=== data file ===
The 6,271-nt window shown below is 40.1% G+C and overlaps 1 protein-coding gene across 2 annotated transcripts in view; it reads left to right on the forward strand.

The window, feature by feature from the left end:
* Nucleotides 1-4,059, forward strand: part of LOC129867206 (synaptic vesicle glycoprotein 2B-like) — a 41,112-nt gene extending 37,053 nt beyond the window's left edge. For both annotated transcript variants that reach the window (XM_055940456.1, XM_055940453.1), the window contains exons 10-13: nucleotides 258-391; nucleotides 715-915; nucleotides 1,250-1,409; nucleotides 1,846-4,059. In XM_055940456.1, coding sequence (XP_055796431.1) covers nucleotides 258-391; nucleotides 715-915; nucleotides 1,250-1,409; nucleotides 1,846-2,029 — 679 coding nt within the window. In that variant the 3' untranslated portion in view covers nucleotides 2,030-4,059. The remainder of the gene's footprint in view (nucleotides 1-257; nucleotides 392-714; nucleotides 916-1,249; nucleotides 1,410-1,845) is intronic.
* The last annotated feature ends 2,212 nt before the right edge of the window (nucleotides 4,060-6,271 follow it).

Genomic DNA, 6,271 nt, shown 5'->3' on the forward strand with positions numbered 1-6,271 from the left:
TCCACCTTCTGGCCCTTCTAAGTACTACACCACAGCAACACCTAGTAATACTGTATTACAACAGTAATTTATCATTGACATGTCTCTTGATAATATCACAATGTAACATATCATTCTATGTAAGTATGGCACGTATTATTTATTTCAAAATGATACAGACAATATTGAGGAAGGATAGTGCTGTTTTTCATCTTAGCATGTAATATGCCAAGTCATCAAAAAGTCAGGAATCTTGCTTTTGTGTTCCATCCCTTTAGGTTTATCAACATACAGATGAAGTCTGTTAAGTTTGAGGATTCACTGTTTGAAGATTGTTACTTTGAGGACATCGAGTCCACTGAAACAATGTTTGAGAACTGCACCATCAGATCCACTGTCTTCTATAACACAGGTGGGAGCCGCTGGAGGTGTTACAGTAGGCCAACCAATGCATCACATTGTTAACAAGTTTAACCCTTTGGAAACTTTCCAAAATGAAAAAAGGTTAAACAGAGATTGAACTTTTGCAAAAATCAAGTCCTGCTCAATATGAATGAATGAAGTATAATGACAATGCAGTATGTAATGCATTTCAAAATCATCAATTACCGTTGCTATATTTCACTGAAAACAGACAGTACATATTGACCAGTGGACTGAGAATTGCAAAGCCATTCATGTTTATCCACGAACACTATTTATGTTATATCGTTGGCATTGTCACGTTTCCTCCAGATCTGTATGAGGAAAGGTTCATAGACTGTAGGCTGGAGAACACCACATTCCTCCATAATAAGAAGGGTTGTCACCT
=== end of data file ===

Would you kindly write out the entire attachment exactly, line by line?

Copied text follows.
The 6,271-nt window shown below is 40.1% G+C and overlaps 1 protein-coding gene across 2 annotated transcripts in view; it reads left to right on the forward strand.

The window, feature by feature from the left end:
* Nucleotides 1-4,059, forward strand: part of LOC129867206 (synaptic vesicle glycoprotein 2B-like) — a 41,112-nt gene extending 37,053 nt beyond the window's left edge. For both annotated transcript variants that reach the window (XM_055940456.1, XM_055940453.1), the window contains exons 10-13: nucleotides 258-391; nucleotides 715-915; nucleotides 1,250-1,409; nucleotides 1,846-4,059. In XM_055940456.1, coding sequence (XP_055796431.1) covers nucleotides 258-391; nucleotides 715-915; nucleotides 1,250-1,409; nucleotides 1,846-2,029 — 679 coding nt within the window. In that variant the 3' untranslated portion in view covers nucleotides 2,030-4,059. The remainder of the gene's footprint in view (nucleotides 1-257; nucleotides 392-714; nucleotides 916-1,249; nucleotides 1,410-1,845) is intronic.
* The last annotated feature ends 2,212 nt before the right edge of the window (nucleotides 4,060-6,271 follow it).

Genomic DNA, 6,271 nt, shown 5'->3' on the forward strand with positions numbered 1-6,271 from the left:
TCCACCTTCTGGCCCTTCTAAGTACTACACCACAGCAACACCTAGTAATACTGTATTACAACAGTAATTTATCATTGACATGTCTCTTGATAATATCACAATGTAACATATCATTCTATGTAAGTATGGCACGTATTATTTATTTCAAAATGATACAGACAATATTGAGGAAGGATAGTGCTGTTTTTCATCTTAGCATGTAATATGCCAAGTCATCAAAAAGTCAGGAATCTTGCTTTTGTGTTCCATCCCTTTAGGTTTATCAACATACAGATGAAGTCTGTTAAGTTTGAGGATTCACTGTTTGAAGATTGTTACTTTGAGGACATCGAGTCCACTGAAACAATGTTTGAGAACTGCACCATCAGATCCACTGTCTTCTATAACACAGGTGGGAGCCGCTGGAGGTGTTACAGTAGGCCAACCAATGCATCACATTGTTAACAAGTTTAACCCTTTGGAAACTTTCCAAAATGAAAAAAGGTTAAACAGAGATTGAACTTTTGCAAAAATCAAGTCCTGCTCAATATGAATGAATGAAGTATAATGACAATGCAGTATGTAATGCATTTCAAAATCATCAATTACCGTTGCTATATTTCACTGAAAACAGACAGTACATATTGACCAGTGGACTGAGAATTGCAAAGCCATTCATGTTTATCCACGAACACTATTTATGTTATATCGTTGGCATTGTCACGTTTCCTCCAGATCTGTATGAGGAAAGGTTCATAGACTGTAGGCTGGAGAACACCACATTCCTCCATAATAAGAAGGGTTGTCACCT